A collection of hippy emails about recovery and emotions are posted below
How Fast Will I Recover by Patricia Walter
Everyone Recovers at a Different Rate
Surgery experiences and recovery rates will be different for
each person having a hip resurfacing. Many of us were very
fortunate to have good experiences in the hospital and have
fairly quick recoveries. I guess we are the Rabbits.
There are people that have experienced very difficult
recoveries and their return to a normal life has been very
slow. I guess they are the Turtles.
Some are lucky and have an average recovery which puts
them right in the middle of the Rabbits and Turtles – don’t
really know what to call them but Average Joes.
There is really … Read the rest
I still use the BHR, Conserve Plus, and Biomet Recap. I think
the devices are very similar, but the BHR has the longest track
record, which is very important to me. The other devices do have
the benefit of more sizes than the BHR for right now (at least
in the US), so there are some patients for whom they fit better.
While all are high carbon cobalt chrome
alloys there is no way to know the slight variations if any in
the metals. The manufacturers are all very secretive about the
specifics for obvious reasons (to keep it out of the hands of
the competition). That said in the short term studies as well as
on the testing machines there … Read the rest
What metal ion levels are considered high and to be of concern for a patient to seek out treatment by Mr. McMinn
People report being told by their surgeons that they have “elevated levels of cobalt” ranging from single digit numbers (one person reported 9.2 for example) up to numbers as large as 2400+. What is the point at which one should have serious concern? If one person is living a normal life with 2400+, is it really significant if you have a level of 10 or 20? Or does the cobalt affect people in different ways?
What is considered to be toxic level of Cobalt in blood, some say 5.0 – others 7.0?
There is a lot of confusion in this area because of … Read the rest
A letter about FDA Approvals and Off Label Hip Resurfacing Components by Dr. Gross
The Birmingham (Smith & Nephew, Richards) total HSR was the first to get FDA approval in the US based on an unprecedented FDA decision to approve this implant on the basis of single (developing) surgeon’s foreign data. Cormet 2000 (Corin Ltd., Stryker) total HSR was the first to be approved based on the usual mechanism of a US run Multi-center FDA study (approval 7/2007, I was the lead investigator). Therefore, there are now 2 implants available in the US that have an FDA indication for total HSR.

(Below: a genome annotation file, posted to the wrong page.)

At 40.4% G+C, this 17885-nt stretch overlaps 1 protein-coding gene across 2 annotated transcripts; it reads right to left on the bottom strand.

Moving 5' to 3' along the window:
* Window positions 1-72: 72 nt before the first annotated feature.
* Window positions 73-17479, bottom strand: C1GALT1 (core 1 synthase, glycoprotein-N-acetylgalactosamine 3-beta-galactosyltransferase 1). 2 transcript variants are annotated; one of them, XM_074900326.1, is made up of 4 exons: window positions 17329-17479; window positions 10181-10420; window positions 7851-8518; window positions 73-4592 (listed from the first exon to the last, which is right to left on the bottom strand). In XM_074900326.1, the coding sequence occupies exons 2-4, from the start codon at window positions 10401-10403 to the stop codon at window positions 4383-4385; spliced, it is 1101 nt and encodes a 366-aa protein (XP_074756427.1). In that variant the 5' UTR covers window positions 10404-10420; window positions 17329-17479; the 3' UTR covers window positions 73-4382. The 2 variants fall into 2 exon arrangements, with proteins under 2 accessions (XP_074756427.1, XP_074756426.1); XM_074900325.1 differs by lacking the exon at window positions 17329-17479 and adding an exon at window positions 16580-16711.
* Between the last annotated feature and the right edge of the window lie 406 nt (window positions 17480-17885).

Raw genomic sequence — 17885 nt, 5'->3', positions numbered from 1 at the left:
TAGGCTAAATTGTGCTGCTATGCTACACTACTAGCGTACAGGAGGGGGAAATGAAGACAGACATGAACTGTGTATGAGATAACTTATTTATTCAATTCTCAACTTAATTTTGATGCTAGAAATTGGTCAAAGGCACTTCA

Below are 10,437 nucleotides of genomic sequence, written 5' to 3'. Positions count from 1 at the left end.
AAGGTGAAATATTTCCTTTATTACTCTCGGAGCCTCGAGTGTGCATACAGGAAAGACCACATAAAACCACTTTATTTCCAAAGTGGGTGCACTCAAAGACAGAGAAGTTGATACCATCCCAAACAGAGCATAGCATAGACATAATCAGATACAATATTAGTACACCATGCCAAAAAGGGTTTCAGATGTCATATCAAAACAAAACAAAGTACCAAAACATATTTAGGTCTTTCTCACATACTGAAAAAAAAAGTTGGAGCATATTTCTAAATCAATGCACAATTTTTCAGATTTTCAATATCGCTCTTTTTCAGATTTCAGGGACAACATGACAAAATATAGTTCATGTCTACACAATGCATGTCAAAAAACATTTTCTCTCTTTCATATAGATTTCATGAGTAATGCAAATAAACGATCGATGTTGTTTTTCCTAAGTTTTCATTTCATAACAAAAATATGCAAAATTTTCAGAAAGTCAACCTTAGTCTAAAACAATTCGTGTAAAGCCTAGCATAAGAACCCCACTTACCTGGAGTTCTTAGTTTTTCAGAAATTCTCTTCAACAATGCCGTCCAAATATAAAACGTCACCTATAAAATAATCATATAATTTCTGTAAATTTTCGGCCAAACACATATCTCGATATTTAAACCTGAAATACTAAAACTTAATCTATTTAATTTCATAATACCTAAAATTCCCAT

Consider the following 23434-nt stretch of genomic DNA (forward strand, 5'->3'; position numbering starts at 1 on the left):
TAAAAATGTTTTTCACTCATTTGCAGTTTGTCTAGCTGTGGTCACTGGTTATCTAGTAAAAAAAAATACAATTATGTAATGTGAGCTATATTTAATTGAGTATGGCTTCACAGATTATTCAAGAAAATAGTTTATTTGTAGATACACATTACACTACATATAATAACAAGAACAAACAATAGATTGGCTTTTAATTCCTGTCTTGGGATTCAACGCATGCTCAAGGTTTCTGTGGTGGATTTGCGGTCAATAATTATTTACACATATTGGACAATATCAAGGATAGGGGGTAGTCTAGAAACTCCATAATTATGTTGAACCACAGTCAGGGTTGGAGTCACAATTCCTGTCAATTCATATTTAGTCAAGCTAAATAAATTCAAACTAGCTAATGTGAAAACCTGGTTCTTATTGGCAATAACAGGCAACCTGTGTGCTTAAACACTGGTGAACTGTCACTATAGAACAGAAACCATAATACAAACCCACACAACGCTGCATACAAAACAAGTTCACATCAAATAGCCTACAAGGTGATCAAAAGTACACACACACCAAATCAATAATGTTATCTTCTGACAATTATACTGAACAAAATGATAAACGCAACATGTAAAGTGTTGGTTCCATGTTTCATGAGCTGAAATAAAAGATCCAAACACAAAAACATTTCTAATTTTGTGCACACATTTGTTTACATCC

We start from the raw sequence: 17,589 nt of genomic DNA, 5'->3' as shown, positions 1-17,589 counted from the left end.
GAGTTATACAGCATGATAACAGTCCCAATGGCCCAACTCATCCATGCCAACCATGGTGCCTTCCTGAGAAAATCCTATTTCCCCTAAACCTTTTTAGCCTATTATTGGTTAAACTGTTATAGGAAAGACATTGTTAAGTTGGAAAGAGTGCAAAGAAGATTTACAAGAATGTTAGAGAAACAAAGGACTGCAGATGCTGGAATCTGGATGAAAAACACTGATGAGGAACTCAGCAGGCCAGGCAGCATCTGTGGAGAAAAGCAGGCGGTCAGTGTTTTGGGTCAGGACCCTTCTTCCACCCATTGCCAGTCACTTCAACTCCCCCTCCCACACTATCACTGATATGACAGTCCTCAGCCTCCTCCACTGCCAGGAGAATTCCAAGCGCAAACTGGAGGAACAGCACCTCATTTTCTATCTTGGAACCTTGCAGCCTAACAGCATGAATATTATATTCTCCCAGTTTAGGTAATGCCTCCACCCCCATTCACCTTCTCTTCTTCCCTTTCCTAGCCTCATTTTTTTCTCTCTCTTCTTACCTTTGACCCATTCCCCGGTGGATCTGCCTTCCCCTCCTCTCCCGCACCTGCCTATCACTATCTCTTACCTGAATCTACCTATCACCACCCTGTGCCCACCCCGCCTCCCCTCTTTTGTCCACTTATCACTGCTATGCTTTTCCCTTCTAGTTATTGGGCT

The Recap/Magnum (Biomet), Conserve Plus (Wright Medical) and ASR (Depuy) are all also FDA approved implants in the USA. They may be legally used … Read the rest
Hip Resurfacing: To Cement or Not to Cement –
that is the Question! By: John S. Rogerson, MD April 2015
We have received a number of inquiries in our office
regarding the merits of cemented versus non-cemented femoral
head components in hip resurfacing arthroplasty.Bear in mind that my experience with hip resurfacing to date has essentially been associated with the Smith and Nephew Birmingham
hip resurfacing system as designed by Drs. McMinn and Treacy.The system utilizes a line to line fit on the femoral head component with a very thin thickness of cement. A small amount
of liquid cement is poured into the hollow inverted femoral head
component and then extruded (and cleaned off as necessary) as it
is gently impacted onto the … Read the rest
Return to FAQ LIST
I started back in 1991 with the antero-lateral approach to the hip for resurfacing. At that time we were worried about blood supply to the femoral head and on theoretical grounds the antero-lateral approach preserved the blood supply well. For many patients the approach was satisfactory but there were some problems. The exposure obtained in large patients was not good. This meant that heavy retraction had to be used, and heavy retraction caused trauma to muscle and other soft tissues which in turn led to heterotopic ossification. The other problem was that some patients had a permanent limp after my surgery as a result of the surgical approach. Please understand that the instruments were crude back then compared to today where newer designs … Read the rest
Obtained by Vicky Marlow Freelance Patient Advocate Volunteer
Dr. Kurtz had an article online that had concerns about the head neck ratios of hip resurfacing compared to total hip replacement. We wanted to provide potential hip resurfacing patients with opinions of other top resurfacing surgeons to explain their views.
Dr. Bose Reply
Thanks for the mail. I read Dr. Kurtz thoughts on hip resurfacing in his website. His concerns are very valid but I cannot agree with his conclusions.
In short, his concerns only underline the fact that bad results of resurfacing are due to badly done resurfacings. The head neck ratio is an important determinant of range of movement and prevention of impingement. In a patient with normal anatomy, if … Read the rest
I like antibiotics for up to two years after any joint
replacement. After two years only for procedures
that lead to blood like endodontic surgery. This
is also a controversial topic. We wrote two
papers on this topic and only found possible
dental related infections in patients that had
oral procedures that were greater than 1 hour
with blood loss that did not get antibiotics.
The problem is that sometimes patients don’t
know what they are getting from their dentist
My wife and I are general
dentists in Buffalo, NY, with a busy private
practice; also, she is a part time clinical
instructor at the U. of Buffalo Dental School,
and I am dental director for an HMO and I … Read the rest